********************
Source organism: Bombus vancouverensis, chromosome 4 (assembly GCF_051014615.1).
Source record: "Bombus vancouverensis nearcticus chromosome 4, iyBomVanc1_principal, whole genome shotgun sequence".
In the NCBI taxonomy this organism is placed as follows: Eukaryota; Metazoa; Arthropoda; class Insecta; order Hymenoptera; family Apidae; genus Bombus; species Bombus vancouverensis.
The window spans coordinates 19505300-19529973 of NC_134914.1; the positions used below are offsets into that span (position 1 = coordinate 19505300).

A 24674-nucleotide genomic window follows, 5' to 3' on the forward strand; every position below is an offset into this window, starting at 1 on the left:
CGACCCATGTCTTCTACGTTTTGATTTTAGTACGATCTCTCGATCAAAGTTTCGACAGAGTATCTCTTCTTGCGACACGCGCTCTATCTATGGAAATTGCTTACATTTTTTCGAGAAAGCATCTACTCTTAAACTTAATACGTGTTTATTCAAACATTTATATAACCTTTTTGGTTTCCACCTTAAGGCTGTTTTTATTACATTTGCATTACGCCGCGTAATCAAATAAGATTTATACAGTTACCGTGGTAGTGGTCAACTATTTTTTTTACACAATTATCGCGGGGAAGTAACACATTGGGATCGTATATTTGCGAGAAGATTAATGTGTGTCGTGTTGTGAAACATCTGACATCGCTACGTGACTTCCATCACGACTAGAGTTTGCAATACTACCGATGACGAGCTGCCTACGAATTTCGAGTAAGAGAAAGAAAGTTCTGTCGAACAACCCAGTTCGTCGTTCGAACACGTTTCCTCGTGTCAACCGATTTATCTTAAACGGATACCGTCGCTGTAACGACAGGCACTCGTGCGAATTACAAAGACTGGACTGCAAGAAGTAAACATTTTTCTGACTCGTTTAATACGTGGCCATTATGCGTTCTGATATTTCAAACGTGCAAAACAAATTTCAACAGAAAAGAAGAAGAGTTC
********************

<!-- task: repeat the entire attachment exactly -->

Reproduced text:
Source organism: Bombus vancouverensis, chromosome 4 (assembly GCF_051014615.1).
Source record: "Bombus vancouverensis nearcticus chromosome 4, iyBomVanc1_principal, whole genome shotgun sequence".
In the NCBI taxonomy this organism is placed as follows: Eukaryota; Metazoa; Arthropoda; class Insecta; order Hymenoptera; family Apidae; genus Bombus; species Bombus vancouverensis.
The window spans coordinates 19505300-19529973 of NC_134914.1; the positions used below are offsets into that span (position 1 = coordinate 19505300).

A 24674-nucleotide genomic window follows, 5' to 3' on the forward strand; every position below is an offset into this window, starting at 1 on the left:
CGACCCATGTCTTCTACGTTTTGATTTTAGTACGATCTCTCGATCAAAGTTTCGACAGAGTATCTCTTCTTGCGACACGCGCTCTATCTATGGAAATTGCTTACATTTTTTCGAGAAAGCATCTACTCTTAAACTTAATACGTGTTTATTCAAACATTTATATAACCTTTTTGGTTTCCACCTTAAGGCTGTTTTTATTACATTTGCATTACGCCGCGTAATCAAATAAGATTTATACAGTTACCGTGGTAGTGGTCAACTATTTTTTTTACACAATTATCGCGGGGAAGTAACACATTGGGATCGTATATTTGCGAGAAGATTAATGTGTGTCGTGTTGTGAAACATCTGACATCGCTACGTGACTTCCATCACGACTAGAGTTTGCAATACTACCGATGACGAGCTGCCTACGAATTTCGAGTAAGAGAAAGAAAGTTCTGTCGAACAACCCAGTTCGTCGTTCGAACACGTTTCCTCGTGTCAACCGATTTATCTTAAACGGATACCGTCGCTGTAACGACAGGCACTCGTGCGAATTACAAAGACTGGACTGCAAGAAGTAAACATTTTTCTGACTCGTTTAATACGTGGCCATTATGCGTTCTGATATTTCAAACGTGCAAAACAAATTTCAACAGAAAAGAAGAAGAGTTC